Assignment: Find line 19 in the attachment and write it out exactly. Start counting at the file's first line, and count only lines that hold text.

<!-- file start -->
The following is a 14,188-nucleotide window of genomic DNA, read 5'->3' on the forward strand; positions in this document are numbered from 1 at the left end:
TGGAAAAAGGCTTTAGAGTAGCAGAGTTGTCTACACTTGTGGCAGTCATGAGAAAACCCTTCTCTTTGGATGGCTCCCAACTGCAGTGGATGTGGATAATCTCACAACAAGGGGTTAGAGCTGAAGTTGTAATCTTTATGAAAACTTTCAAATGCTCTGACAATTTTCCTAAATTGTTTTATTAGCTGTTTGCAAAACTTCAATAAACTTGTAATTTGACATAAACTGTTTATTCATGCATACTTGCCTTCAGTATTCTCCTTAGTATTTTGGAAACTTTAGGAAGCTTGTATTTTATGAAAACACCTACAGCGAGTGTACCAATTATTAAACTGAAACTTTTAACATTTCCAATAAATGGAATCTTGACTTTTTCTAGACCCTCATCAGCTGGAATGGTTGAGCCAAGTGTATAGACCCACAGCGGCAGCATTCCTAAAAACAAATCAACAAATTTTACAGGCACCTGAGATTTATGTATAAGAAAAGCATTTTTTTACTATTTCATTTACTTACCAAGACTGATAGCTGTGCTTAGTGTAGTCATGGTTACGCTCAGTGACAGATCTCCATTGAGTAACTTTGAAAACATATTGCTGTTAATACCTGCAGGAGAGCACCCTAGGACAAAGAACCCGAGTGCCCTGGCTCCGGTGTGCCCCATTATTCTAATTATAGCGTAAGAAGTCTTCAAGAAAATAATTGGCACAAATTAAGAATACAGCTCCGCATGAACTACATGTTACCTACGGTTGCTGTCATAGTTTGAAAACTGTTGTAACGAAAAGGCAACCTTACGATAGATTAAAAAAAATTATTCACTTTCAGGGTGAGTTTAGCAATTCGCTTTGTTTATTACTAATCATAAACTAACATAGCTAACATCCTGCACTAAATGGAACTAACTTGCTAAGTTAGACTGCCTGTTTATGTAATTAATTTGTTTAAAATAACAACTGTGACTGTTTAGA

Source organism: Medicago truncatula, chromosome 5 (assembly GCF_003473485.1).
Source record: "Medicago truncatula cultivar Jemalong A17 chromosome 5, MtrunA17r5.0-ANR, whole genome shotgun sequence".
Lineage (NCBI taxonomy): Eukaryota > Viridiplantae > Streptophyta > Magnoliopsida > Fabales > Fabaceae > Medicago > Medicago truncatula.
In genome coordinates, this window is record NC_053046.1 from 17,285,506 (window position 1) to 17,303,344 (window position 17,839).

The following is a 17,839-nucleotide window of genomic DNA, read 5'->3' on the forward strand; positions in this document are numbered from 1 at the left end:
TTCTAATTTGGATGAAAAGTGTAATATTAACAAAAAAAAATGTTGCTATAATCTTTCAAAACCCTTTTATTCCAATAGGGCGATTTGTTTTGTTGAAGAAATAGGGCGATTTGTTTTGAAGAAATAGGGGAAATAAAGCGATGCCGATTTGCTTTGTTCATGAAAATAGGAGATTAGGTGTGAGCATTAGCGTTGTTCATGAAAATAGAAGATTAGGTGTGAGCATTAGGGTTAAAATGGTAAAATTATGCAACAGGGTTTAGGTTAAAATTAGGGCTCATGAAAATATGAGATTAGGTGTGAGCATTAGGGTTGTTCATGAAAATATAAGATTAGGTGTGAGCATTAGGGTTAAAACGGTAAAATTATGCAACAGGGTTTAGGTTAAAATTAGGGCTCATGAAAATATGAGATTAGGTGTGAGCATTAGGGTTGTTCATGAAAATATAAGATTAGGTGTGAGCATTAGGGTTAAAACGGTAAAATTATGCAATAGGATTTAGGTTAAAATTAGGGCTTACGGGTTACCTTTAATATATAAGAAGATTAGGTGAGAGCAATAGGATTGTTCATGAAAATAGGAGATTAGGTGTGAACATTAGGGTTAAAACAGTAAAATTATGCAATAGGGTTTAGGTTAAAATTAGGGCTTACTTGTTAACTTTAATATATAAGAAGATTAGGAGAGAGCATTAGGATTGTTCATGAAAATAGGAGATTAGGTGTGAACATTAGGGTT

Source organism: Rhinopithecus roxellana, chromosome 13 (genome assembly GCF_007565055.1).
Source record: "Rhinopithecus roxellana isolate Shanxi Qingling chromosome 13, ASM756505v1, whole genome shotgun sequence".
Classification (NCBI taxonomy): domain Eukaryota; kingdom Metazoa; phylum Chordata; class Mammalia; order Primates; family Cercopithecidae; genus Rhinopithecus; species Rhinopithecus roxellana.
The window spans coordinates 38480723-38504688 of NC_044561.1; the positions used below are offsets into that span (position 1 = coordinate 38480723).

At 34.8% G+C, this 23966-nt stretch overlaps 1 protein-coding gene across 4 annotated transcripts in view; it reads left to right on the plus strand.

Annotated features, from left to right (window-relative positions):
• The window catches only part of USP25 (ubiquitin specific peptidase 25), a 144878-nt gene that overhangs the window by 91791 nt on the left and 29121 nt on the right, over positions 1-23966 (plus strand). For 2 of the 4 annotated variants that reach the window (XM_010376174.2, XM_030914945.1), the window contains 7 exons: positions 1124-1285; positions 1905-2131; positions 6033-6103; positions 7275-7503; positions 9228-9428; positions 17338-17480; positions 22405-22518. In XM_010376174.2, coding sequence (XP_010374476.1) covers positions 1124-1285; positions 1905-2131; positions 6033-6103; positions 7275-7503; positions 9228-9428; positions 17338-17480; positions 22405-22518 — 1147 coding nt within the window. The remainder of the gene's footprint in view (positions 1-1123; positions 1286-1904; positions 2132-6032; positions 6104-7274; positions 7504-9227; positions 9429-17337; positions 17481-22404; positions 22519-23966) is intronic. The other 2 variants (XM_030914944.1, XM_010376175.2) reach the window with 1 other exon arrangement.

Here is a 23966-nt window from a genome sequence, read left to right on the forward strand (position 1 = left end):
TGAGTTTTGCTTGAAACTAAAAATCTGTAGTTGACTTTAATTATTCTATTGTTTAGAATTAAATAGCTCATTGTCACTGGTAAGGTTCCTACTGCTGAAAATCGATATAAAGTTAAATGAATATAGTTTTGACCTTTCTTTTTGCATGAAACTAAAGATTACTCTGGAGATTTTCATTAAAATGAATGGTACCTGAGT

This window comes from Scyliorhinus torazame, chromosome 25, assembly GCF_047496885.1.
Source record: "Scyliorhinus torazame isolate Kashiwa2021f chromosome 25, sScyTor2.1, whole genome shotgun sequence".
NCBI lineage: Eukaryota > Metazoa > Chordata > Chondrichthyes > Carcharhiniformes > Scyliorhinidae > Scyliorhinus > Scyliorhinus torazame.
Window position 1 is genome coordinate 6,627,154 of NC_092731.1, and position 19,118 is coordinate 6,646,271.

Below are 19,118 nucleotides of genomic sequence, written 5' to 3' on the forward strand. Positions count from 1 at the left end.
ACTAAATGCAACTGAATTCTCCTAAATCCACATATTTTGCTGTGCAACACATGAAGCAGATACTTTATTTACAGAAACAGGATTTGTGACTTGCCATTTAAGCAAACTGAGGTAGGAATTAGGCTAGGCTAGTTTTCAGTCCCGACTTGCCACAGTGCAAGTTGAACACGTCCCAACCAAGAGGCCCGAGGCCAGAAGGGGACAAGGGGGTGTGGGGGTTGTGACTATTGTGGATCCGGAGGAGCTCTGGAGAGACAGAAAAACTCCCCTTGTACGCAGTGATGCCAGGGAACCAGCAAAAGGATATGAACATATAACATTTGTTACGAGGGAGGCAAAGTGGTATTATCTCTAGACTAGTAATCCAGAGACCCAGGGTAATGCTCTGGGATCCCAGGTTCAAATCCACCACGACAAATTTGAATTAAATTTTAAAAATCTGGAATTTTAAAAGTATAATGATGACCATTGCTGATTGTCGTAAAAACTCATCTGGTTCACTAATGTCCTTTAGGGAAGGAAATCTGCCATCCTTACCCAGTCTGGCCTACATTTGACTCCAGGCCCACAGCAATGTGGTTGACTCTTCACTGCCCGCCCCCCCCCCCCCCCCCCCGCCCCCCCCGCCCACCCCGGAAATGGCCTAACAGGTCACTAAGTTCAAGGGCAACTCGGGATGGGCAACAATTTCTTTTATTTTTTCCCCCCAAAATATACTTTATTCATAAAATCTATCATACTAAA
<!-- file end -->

Source record: "Scyliorhinus torazame isolate Kashiwa2021f chromosome 25, sScyTor2.1, whole genome shotgun sequence".